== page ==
Kachin national park in bid for UNESCO World Heritage status
HKAKABO Razi National Park in northern Kachin State may soon be internationally recognised as a heritage landmark, if the Ministry of Natural Resources and Environmental Conservation is successful in its bid to have it placed on UNESCO’s Natural World Heritage list.
Steps are under way to have the wilderness area, located in Nawngmun township, included on the UNESCO list by 2018.
“We are undertaking each of the necessary processes, step by step, to make sure our nomination dossier is submitted in 2017,” said U Aung Mya, director of the ministry’s Forestry Department in Kachin State.
“If we are successful in putting this area on the Natural World Heritage list, we hope it will stimulate the region’s economy without endangering the natural landscape,” he added.
Landmarks placed on UNESCO’s World Heritage list are regarded by the organisation as being important to the collective interests of humanity and are therefore protected by a range of international treaties.
The Ministry of Natural Resources and Environmental Conservation has been collaborating with both UNESCO and the Wildlife Conservation Society in its efforts to have Hkakabo Razi’s nearly 10,000 square kilometres (3860 square miles) of mountainous forest terrain included on the list.
The nomination dossier will refer to the “Hkakabo Razi landscape”, an area made up of the Hkakabo Razi National Park itself as well as land farther to the south of the park and the adjacent Hponkanrazi Wildlife Sanctuary.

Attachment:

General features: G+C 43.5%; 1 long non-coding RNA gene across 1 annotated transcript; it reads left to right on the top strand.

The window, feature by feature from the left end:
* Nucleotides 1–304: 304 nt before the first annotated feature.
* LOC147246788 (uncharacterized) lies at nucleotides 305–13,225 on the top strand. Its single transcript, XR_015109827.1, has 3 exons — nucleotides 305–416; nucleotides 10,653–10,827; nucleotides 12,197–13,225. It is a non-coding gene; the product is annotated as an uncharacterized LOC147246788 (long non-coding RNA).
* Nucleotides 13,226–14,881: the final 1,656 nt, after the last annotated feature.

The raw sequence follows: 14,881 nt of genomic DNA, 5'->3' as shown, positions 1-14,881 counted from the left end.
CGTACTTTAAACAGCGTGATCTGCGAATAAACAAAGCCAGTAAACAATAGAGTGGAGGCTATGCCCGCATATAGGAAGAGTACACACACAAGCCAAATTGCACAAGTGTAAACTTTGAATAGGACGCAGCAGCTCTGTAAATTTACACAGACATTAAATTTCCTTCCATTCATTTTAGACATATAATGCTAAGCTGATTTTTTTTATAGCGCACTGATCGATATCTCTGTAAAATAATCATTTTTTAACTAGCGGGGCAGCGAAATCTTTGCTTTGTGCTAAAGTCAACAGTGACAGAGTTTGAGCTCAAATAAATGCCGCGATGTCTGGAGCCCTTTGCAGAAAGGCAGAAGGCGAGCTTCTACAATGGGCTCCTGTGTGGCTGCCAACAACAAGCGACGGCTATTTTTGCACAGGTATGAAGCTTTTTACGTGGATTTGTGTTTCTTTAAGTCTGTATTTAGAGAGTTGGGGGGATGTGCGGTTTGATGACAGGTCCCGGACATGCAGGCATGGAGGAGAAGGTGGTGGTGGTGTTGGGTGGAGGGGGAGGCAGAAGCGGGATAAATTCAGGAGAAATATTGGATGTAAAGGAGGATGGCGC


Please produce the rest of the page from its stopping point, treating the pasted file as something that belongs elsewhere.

Work on the bid has been under way since 2015 and officials hope to complete the proposal by September of next year.
U Ayaw Zaw, director of the ministry’s Environment and Forestry Department, outlined a number of steps that will be undertaken to support the development of the nomination proposal.
“The expanded area south of the Hkakabo Razi National Park will be made a conservation area,” he said. “Biodiversity surveys and mapping of the landscape will also be completed along with other necessary tasks required by UNESCO’s criteria for inclusion.”
Once the dossier is completed, it will be sent to the Union and regional governments for approval, after which it will be sent to UNESCO.
The decision to seek UNESCO recognition for the area has been welcomed by environmental conservationists in Myanmar.
“The Hkakabo Razi landscape is not only one of the largest forested areas in the country, but it is also rich in biodiversity waiting to be studied. As environmentalists, we welcome the attempt to place the area on the natural heritage list and urge the government to act quickly and effectively,” said Saw Mon Theint, an environmental conservation consultant.
Saw Mon Theint also advocated for public education on environmental conservation and heritage.
“The local people should be made aware that their region is being considered for World Heritage status. If they do not understand the value and significance of this, we have a responsibility to educate them,” she said.
The Hkakabo Razi landscape is close to Myanmar’s northernmost border and is home to the country’s highest peak, Mount Hkakabo Razi.
The Pyu ancient cities, located in the Ayeyarwady River basin, are currently the only area in the country that has satisfied UNESCO’s “outstanding universal value” criterion for inclusion on its World Heritage list.
A similar World Heritage bid is ongoing for the ancient Buddhist kingdom of Bagan.